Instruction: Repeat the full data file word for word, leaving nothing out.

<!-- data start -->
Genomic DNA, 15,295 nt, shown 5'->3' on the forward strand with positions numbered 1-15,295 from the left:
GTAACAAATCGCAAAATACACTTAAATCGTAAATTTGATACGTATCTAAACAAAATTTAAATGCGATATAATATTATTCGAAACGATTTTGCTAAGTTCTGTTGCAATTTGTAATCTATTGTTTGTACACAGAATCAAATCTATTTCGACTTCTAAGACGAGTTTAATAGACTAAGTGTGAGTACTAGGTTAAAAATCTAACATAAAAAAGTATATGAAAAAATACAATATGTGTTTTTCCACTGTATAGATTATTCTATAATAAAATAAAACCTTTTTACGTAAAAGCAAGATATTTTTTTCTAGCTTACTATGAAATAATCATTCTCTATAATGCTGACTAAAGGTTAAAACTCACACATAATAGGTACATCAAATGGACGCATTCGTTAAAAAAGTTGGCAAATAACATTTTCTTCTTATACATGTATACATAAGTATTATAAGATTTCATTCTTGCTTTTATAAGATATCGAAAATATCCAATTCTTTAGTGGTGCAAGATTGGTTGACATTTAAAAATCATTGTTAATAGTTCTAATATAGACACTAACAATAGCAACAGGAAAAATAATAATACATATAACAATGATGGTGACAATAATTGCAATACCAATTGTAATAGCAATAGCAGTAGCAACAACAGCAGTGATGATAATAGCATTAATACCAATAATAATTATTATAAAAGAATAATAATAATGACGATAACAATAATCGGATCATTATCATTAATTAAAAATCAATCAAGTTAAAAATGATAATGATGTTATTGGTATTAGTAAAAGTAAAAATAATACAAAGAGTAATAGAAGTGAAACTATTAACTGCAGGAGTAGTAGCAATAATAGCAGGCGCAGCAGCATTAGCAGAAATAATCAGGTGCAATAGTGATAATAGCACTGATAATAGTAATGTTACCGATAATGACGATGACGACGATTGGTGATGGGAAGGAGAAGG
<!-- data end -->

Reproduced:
Genomic DNA, 15,295 nt, shown 5'->3' on the forward strand with positions numbered 1-15,295 from the left:
GTAACAAATCGCAAAATACACTTAAATCGTAAATTTGATACGTATCTAAACAAAATTTAAATGCGATATAATATTATTCGAAACGATTTTGCTAAGTTCTGTTGCAATTTGTAATCTATTGTTTGTACACAGAATCAAATCTATTTCGACTTCTAAGACGAGTTTAATAGACTAAGTGTGAGTACTAGGTTAAAAATCTAACATAAAAAAGTATATGAAAAAATACAATATGTGTTTTTCCACTGTATAGATTATTCTATAATAAAATAAAACCTTTTTACGTAAAAGCAAGATATTTTTTTCTAGCTTACTATGAAATAATCATTCTCTATAATGCTGACTAAAGGTTAAAACTCACACATAATAGGTACATCAAATGGACGCATTCGTTAAAAAAGTTGGCAAATAACATTTTCTTCTTATACATGTATACATAAGTATTATAAGATTTCATTCTTGCTTTTATAAGATATCGAAAATATCCAATTCTTTAGTGGTGCAAGATTGGTTGACATTTAAAAATCATTGTTAATAGTTCTAATATAGACACTAACAATAGCAACAGGAAAAATAATAATACATATAACAATGATGGTGACAATAATTGCAATACCAATTGTAATAGCAATAGCAGTAGCAACAACAGCAGTGATGATAATAGCATTAATACCAATAATAATTATTATAAAAGAATAATAATAATGACGATAACAATAATCGGATCATTATCATTAATTAAAAATCAATCAAGTTAAAAATGATAATGATGTTATTGGTATTAGTAAAAGTAAAAATAATACAAAGAGTAATAGAAGTGAAACTATTAACTGCAGGAGTAGTAGCAATAATAGCAGGCGCAGCAGCATTAGCAGAAATAATCAGGTGCAATAGTGATAATAGCACTGATAATAGTAATGTTACCGATAATGACGATGACGACGATTGGTGATGGGAAGGAGAAGG